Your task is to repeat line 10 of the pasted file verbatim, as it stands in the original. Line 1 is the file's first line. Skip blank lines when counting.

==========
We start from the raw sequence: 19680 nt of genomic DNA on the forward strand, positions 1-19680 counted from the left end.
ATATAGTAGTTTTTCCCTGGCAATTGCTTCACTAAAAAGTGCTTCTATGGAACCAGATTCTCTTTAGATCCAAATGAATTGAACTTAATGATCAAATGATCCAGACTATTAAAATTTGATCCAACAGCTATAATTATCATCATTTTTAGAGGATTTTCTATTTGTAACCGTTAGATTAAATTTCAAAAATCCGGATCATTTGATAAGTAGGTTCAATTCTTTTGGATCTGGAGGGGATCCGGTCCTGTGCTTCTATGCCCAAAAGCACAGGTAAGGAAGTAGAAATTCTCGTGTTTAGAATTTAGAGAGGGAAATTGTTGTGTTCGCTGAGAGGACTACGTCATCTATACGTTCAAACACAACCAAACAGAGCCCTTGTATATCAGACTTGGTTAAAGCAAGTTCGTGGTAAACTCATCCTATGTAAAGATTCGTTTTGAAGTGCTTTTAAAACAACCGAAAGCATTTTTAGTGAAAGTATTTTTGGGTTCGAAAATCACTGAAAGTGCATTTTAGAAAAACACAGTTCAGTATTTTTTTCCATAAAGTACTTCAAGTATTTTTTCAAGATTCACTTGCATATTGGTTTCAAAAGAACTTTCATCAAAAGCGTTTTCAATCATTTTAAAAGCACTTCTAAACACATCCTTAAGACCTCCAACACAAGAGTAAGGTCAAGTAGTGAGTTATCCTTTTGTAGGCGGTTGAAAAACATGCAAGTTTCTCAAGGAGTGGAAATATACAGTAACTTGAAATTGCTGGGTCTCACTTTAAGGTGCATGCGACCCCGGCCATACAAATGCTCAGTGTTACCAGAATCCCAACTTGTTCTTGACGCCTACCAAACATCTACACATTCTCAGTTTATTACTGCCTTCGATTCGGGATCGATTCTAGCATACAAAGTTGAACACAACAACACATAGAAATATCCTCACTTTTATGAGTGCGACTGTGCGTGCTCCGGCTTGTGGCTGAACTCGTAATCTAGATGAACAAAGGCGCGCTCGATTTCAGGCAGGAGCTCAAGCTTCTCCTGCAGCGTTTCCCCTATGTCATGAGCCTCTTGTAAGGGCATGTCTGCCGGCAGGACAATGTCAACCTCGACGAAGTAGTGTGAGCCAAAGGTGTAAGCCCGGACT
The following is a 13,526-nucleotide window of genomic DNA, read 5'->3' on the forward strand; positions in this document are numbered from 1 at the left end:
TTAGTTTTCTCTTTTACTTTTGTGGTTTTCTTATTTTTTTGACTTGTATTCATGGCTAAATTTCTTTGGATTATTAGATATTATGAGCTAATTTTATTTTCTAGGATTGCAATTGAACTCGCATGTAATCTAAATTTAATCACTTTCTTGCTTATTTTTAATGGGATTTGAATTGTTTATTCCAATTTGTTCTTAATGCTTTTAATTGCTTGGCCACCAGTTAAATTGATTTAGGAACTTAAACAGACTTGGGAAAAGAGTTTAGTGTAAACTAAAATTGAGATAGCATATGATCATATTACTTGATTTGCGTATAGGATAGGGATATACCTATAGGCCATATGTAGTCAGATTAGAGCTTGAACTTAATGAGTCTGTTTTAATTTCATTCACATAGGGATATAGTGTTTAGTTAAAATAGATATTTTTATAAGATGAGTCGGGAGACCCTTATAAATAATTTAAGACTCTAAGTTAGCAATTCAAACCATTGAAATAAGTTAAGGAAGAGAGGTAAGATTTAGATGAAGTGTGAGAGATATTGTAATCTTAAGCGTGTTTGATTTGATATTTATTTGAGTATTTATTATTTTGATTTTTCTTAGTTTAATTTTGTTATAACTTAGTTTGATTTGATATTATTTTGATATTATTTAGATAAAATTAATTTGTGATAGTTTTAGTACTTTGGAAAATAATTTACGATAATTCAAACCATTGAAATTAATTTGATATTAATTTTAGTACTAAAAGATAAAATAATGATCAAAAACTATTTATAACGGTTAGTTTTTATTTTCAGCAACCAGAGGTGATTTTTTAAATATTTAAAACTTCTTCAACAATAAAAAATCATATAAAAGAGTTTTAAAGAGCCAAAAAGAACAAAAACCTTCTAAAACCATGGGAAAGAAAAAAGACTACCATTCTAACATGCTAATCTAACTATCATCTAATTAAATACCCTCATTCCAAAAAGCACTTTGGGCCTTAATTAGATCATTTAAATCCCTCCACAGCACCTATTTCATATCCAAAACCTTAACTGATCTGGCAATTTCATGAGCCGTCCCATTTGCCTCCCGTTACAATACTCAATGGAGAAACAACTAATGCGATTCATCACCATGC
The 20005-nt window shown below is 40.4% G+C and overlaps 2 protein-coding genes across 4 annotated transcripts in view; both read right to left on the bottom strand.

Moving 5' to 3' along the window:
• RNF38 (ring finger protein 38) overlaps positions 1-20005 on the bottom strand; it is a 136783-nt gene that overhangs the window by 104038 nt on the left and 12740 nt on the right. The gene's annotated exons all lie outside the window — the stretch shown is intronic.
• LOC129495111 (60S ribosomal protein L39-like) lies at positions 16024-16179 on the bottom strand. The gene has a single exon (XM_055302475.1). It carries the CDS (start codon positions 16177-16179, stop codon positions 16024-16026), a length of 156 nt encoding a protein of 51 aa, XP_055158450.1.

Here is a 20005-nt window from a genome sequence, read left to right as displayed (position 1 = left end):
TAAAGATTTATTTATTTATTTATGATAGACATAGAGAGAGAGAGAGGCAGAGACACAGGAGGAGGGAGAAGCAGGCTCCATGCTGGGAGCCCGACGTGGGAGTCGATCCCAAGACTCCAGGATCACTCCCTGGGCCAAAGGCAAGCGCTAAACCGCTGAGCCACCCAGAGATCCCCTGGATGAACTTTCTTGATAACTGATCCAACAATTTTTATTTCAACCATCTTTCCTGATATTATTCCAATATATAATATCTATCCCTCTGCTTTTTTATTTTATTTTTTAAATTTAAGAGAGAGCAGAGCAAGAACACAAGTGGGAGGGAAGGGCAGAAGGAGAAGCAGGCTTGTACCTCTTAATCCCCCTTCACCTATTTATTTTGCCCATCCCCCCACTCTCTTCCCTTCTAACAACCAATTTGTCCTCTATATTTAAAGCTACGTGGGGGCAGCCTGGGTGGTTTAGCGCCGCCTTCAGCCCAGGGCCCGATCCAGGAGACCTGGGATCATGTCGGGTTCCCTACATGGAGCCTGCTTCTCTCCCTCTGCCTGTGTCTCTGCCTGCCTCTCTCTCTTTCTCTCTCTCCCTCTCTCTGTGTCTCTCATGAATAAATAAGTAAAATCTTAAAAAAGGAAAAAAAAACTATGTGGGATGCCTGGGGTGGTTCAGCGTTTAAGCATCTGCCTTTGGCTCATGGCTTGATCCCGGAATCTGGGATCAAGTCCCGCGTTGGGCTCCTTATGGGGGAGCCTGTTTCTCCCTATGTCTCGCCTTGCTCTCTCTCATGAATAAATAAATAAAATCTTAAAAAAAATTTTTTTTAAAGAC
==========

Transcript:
TAAAGATTTATTTATTTATTTATGATAGACATAGAGAGAGAGAGAGGCAGAGACACAGGAGGAGGGAGAAGCAGGCTCCATGCTGGGAGCCCGACGTGGGAGTCGATCCCAAGACTCCAGGATCACTCCCTGGGCCAAAGGCAAGCGCTAAACCGCTGAGCCACCCAGAGATCCCCTGGATGAACTTTCTTGATAACTGATCCAACAATTTTTATTTCAACCATCTTTCCTGATATTATTCCAATATATAATATCTATCCCTCTGCTTTTTTATTTTATTTTTTAAATTTAAGAGAGAGCAGAGCAAGAACACAAGTGGGAGGGAAGGGCAGAAGGAGAAGCAGGCTTGTACCTCTTAATCCCCCTTCACCTATTTATTTTGCCCATCCCCCCACTCTCTTCCCTTCTAACAACCAATTTGTCCTCTATATTTAAAGCTACGTGGGGGCAGCCTGGGTGGTTTAGCGCCGCCTTCAGCCCAGGGCCCGATCCAGGAGACCTGGGATCATGTCGGGTTCCCTACATGGAGCCTGCTTCTCTCCCTCTGCCTGTGTCTCTGCCTGCCTCTCTCTCTTTCTCTCTCTCCCTCTCTCTGTGTCTCTCATGAATAAATAAGTAAAATCTTAAAAAAGGAAAAAAAAACTATGTGGGATGCCTGGGGTGGTTCAGCGTTTAAGCATCTGCCTTTGGCTCATGGCTTGATCCCGGAATCTGGGATCAAGTCCCGCGTTGGGCTCCTTATGGGGGAGCCTGTTTCTCCCTATGTCTCGCCTTGCTCTCTCTCATGAATAAATAAATAAAATCTTAAAAAAAATTTTTTTTAAAGAC